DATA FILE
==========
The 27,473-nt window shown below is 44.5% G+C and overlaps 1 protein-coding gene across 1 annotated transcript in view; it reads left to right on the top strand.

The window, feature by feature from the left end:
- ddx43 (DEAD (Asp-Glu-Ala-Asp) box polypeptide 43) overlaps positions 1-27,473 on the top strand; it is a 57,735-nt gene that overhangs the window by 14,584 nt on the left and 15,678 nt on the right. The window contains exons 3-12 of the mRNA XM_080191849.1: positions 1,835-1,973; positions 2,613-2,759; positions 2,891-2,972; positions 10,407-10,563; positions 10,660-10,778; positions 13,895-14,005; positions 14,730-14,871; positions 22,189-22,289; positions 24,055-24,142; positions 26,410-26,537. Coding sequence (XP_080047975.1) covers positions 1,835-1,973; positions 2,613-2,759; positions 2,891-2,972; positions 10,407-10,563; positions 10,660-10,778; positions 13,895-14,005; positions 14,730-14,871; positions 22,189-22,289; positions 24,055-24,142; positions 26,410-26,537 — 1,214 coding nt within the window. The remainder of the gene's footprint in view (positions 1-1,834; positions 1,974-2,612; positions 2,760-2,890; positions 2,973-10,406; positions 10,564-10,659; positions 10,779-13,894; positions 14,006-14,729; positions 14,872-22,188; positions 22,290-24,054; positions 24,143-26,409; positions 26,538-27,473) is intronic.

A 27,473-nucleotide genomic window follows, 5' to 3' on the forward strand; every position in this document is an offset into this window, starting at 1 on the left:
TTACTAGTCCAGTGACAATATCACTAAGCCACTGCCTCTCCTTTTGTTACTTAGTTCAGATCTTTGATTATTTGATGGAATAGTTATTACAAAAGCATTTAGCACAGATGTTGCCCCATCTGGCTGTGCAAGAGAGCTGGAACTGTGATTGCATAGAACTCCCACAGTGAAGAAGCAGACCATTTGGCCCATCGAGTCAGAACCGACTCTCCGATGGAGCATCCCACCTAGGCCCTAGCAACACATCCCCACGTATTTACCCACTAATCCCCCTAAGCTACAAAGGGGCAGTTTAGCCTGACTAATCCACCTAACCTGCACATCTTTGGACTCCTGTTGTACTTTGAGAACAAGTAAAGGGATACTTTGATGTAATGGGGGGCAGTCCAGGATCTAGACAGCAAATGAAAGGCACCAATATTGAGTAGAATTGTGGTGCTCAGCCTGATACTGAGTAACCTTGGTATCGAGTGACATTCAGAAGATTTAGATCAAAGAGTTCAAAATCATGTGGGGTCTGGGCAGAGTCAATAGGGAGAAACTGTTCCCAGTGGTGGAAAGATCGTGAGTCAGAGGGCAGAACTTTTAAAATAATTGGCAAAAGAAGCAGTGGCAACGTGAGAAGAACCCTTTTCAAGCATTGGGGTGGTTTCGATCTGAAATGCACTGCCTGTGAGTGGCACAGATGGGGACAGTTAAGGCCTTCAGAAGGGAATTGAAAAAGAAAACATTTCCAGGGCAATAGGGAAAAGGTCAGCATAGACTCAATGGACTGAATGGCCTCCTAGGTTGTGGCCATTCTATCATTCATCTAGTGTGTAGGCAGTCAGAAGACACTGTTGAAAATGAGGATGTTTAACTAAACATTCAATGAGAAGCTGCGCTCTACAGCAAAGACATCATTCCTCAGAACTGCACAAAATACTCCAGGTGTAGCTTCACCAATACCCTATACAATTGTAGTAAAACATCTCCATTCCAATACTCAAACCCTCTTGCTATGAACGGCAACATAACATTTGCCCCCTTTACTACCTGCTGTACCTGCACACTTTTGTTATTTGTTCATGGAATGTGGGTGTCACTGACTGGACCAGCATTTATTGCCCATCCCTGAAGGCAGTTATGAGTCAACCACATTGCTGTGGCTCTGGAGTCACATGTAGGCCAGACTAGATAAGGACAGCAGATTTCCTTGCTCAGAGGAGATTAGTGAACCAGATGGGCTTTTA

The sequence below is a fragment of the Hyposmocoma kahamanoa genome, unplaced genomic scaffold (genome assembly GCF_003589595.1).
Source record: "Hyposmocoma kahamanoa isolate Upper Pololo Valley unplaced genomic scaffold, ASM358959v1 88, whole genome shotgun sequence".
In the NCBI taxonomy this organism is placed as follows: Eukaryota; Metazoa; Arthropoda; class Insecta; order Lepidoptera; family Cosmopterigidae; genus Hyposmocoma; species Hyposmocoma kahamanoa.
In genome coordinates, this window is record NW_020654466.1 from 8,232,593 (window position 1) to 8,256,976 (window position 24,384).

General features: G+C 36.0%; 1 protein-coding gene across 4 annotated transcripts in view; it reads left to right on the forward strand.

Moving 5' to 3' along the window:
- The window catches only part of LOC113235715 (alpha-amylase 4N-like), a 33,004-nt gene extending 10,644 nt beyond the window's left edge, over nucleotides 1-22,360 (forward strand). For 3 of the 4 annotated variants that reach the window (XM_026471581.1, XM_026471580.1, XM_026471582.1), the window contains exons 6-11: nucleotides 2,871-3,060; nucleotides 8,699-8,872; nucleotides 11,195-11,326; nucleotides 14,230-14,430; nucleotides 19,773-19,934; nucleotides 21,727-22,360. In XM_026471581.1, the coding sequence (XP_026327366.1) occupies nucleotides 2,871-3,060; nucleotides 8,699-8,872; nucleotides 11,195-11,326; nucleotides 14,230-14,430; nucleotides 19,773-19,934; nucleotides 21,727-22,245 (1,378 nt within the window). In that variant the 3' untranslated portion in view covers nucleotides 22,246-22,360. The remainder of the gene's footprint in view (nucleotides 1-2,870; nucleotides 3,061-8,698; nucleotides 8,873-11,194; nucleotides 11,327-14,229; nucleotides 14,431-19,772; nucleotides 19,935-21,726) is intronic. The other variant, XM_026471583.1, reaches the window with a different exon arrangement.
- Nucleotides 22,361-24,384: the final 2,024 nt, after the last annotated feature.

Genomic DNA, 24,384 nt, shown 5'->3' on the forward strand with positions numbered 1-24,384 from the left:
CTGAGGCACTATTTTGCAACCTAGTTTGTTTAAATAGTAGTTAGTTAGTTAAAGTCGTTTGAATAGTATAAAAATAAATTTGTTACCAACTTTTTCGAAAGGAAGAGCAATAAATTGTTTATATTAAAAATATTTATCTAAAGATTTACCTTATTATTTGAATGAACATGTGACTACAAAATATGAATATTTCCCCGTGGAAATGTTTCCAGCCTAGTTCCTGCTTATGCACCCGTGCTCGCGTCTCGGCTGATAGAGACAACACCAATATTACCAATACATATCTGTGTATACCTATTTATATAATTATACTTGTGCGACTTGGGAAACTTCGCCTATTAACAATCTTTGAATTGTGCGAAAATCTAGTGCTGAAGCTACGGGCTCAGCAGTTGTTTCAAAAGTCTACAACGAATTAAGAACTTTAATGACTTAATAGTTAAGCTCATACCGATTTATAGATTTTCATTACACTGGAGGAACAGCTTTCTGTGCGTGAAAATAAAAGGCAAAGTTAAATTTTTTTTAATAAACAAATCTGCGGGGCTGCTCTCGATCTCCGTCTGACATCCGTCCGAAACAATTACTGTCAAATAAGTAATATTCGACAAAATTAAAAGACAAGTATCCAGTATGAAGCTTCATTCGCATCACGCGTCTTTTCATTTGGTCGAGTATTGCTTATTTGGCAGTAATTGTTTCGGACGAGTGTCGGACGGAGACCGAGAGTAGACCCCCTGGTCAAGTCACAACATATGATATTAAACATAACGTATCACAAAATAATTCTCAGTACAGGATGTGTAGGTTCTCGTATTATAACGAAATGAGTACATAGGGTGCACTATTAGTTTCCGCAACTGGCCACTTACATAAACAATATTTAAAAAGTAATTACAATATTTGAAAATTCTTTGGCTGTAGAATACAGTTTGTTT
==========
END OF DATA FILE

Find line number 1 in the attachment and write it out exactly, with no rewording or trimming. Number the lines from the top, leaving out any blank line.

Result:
The 27,473-nt window shown below is 44.5% G+C and overlaps 1 protein-coding gene across 1 annotated transcript in view; it reads left to right on the top strand.